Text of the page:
Testimony begins Tuesday in the federal trial of Barren County Sheriff Chris Eaton and two other officers charged with using excessive force on a suspect in custody and lying about it to federal investigators.
Sheriff Eaton, Deputy Aaron Bennett, and Barren County Drug Task Force Detective Eric Guffey are accused of civil rights violations in the arrest of a methamphetamine suspect who led officers on a two-county car chase in 2010.
The defense will argue the suspect, Billy Stinnett, was combative and the use of force appropriate for the situation. Among the expected witnesses is former Deputy Adam Minor who was originally facing the same charges, but pleaded guilty to one charge of making false statements to the FBI. In a deal with prosecutors, Minor will testify against the sheriff and two other officers.
The trial in U.S. District Court in Bowling Green is expected to last at least a week.
Barren County Sheriff Chris Eaton, a deputy sheriff, and a detective go on trial Monday on charges of civil rights violations and lying to federal investigators. The case stems from a 2010 arrest in which the three officers were accused of using excessive force.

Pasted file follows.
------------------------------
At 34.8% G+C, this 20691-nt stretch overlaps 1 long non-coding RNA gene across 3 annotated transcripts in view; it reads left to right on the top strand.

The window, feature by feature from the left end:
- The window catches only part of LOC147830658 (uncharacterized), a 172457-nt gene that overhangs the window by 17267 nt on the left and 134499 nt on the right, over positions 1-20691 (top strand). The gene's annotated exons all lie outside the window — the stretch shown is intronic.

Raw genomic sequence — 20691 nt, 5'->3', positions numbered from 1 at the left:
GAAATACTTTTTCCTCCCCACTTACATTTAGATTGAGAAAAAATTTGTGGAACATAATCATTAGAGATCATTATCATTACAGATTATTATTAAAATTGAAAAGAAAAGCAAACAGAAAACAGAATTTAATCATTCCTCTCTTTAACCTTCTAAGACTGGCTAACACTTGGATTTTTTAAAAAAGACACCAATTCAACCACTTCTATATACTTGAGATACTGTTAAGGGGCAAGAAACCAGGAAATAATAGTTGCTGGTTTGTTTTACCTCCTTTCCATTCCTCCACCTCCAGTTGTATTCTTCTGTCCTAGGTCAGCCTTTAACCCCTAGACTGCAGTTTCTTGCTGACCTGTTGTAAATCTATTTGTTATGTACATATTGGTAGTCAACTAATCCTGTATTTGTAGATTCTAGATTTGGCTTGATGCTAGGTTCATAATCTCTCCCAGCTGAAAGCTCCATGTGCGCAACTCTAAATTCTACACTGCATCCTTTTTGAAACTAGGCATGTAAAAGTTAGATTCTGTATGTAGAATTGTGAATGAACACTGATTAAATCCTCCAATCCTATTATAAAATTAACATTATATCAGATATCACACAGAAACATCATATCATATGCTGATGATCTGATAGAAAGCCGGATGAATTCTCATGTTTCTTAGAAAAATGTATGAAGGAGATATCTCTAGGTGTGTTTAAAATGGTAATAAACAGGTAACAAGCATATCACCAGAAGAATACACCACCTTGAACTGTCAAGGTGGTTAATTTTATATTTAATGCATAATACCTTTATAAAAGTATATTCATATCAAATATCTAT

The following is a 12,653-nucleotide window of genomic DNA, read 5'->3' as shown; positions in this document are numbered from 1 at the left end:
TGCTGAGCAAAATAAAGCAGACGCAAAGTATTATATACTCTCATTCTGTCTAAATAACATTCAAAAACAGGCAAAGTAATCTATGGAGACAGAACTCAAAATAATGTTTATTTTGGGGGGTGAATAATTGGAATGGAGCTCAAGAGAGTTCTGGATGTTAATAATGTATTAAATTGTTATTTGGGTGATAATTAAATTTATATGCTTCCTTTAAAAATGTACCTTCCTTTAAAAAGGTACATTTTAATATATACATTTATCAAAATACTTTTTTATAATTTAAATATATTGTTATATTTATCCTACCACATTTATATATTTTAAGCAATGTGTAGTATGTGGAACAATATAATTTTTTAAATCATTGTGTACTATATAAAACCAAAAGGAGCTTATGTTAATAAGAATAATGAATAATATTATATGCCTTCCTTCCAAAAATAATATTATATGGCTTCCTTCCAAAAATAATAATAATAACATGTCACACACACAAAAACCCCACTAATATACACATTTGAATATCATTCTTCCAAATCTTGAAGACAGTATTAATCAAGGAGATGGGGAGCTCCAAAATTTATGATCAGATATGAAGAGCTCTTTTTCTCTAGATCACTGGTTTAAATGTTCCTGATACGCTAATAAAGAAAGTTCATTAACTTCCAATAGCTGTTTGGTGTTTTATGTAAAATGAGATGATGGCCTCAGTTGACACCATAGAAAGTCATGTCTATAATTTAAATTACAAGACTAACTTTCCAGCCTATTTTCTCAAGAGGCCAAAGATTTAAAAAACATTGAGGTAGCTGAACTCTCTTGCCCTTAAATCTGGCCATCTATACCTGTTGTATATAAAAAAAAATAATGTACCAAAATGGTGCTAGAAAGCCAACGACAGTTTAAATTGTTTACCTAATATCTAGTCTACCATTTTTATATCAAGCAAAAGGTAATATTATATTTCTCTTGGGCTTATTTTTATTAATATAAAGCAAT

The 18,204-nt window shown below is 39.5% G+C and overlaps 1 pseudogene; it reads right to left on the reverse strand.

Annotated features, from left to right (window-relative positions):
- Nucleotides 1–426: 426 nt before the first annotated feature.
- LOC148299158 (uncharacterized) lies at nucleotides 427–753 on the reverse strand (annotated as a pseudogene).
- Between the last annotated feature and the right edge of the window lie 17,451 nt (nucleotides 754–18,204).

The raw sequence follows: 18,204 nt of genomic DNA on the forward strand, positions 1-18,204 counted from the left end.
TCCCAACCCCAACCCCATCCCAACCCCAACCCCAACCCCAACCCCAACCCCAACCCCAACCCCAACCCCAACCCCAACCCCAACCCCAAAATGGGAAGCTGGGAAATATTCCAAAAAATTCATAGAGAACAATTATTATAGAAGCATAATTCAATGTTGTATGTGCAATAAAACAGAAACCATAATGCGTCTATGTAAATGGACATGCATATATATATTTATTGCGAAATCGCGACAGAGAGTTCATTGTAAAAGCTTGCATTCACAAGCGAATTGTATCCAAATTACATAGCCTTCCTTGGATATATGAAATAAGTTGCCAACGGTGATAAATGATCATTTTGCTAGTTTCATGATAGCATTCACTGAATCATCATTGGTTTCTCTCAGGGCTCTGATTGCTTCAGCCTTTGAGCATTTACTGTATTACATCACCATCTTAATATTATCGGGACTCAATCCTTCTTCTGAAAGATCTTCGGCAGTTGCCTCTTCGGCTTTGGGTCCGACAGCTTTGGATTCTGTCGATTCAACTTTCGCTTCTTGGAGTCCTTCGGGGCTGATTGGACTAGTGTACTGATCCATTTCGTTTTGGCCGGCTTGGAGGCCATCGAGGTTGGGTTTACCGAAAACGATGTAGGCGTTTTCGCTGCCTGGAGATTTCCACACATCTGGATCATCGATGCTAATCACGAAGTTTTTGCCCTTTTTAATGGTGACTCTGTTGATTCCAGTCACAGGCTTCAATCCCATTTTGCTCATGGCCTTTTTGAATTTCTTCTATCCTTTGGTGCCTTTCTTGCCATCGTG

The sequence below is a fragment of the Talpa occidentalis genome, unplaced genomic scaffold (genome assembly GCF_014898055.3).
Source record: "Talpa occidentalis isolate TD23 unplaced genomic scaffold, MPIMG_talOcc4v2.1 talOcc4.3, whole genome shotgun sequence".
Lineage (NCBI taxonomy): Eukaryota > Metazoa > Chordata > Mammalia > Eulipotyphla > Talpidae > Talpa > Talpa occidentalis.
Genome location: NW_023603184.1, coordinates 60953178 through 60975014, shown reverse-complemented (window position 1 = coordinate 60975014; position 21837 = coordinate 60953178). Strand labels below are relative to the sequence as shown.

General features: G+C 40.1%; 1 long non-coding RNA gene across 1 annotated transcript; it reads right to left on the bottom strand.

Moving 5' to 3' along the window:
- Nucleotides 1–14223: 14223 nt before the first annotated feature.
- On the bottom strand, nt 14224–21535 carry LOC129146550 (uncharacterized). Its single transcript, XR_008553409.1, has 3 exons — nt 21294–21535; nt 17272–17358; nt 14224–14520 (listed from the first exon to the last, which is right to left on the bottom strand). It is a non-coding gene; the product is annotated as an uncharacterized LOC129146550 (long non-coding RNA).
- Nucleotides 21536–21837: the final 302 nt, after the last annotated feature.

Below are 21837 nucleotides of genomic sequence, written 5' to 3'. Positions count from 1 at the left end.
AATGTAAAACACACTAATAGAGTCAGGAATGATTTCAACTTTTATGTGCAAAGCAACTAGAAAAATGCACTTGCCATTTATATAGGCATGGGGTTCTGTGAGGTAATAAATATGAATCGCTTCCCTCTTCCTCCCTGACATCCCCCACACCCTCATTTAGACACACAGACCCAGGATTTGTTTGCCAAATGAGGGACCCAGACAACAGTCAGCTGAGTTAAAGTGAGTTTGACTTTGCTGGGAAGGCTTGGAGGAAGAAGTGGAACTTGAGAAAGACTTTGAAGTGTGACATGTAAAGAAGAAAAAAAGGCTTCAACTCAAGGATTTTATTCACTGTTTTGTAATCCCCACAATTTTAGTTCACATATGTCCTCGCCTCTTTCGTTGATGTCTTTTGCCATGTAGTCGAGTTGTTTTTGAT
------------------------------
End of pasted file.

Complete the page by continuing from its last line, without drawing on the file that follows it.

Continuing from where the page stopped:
Jury selection begins Monday at 9:00am in U.S. District Court in Bowling Green for Sheriff Chris Eaton, Deputy Aaron Bennett, and Barren-Edmonson County Drug Task Force Detective Eric Guffey.
According to the federal indictment, a 13-year old girl was at a Glasgow church on the night of February 24, 2010, when she looked out the window and saw suspect Billy Randall Stinnett struggling with the local sheriff and several deputies.
In testimony to the FBI, the girl and four other teenagers present say they saw Eaton and the deputies beating Stinnett to the point where they thought he was being murdered.
Kentuckians concerned with agriculture, business and education spoke out in favor of the latest federal immigration proposal during a phone conference organized by the Partnership for a New American Economy.
The immigration proposal is being considered in the U.S. Senate, thanks to a compromise by a group of eight senators from both political parties.
The plan would create a 13-year path to citizens, expand work visas and attempts to tighten border security.
H.H. Barlow, a dairy farmer in Barren County, says he supports the compromise because farms like his need more immigrant workers in Kentucky.